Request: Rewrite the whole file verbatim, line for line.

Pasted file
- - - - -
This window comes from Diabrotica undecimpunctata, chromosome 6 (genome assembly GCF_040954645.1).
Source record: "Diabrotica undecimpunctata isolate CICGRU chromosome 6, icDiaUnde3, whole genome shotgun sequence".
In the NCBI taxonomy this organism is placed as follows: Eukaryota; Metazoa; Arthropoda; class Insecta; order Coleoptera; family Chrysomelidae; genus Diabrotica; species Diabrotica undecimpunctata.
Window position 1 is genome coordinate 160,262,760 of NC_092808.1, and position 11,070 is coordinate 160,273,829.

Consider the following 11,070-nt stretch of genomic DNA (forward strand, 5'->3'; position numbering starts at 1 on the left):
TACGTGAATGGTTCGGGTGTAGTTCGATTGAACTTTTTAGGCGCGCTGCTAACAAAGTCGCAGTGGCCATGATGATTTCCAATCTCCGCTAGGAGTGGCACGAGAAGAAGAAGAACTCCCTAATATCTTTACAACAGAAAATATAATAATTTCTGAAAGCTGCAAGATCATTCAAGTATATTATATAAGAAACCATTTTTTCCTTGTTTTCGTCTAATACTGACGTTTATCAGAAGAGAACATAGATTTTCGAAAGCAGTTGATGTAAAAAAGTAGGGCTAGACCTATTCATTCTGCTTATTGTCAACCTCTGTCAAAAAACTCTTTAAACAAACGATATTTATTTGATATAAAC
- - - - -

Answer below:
This window comes from Diabrotica undecimpunctata, chromosome 6 (genome assembly GCF_040954645.1).
Source record: "Diabrotica undecimpunctata isolate CICGRU chromosome 6, icDiaUnde3, whole genome shotgun sequence".
In the NCBI taxonomy this organism is placed as follows: Eukaryota; Metazoa; Arthropoda; class Insecta; order Coleoptera; family Chrysomelidae; genus Diabrotica; species Diabrotica undecimpunctata.
Window position 1 is genome coordinate 160,262,760 of NC_092808.1, and position 11,070 is coordinate 160,273,829.

Consider the following 11,070-nt stretch of genomic DNA (forward strand, 5'->3'; position numbering starts at 1 on the left):
TACGTGAATGGTTCGGGTGTAGTTCGATTGAACTTTTTAGGCGCGCTGCTAACAAAGTCGCAGTGGCCATGATGATTTCCAATCTCCGCTAGGAGTGGCACGAGAAGAAGAAGAACTCCCTAATATCTTTACAACAGAAAATATAATAATTTCTGAAAGCTGCAAGATCATTCAAGTATATTATATAAGAAACCATTTTTTCCTTGTTTTCGTCTAATACTGACGTTTATCAGAAGAGAACATAGATTTTCGAAAGCAGTTGATGTAAAAAAGTAGGGCTAGACCTATTCATTCTGCTTATTGTCAACCTCTGTCAAAAAACTCTTTAAACAAACGATATTTATTTGATATAAAC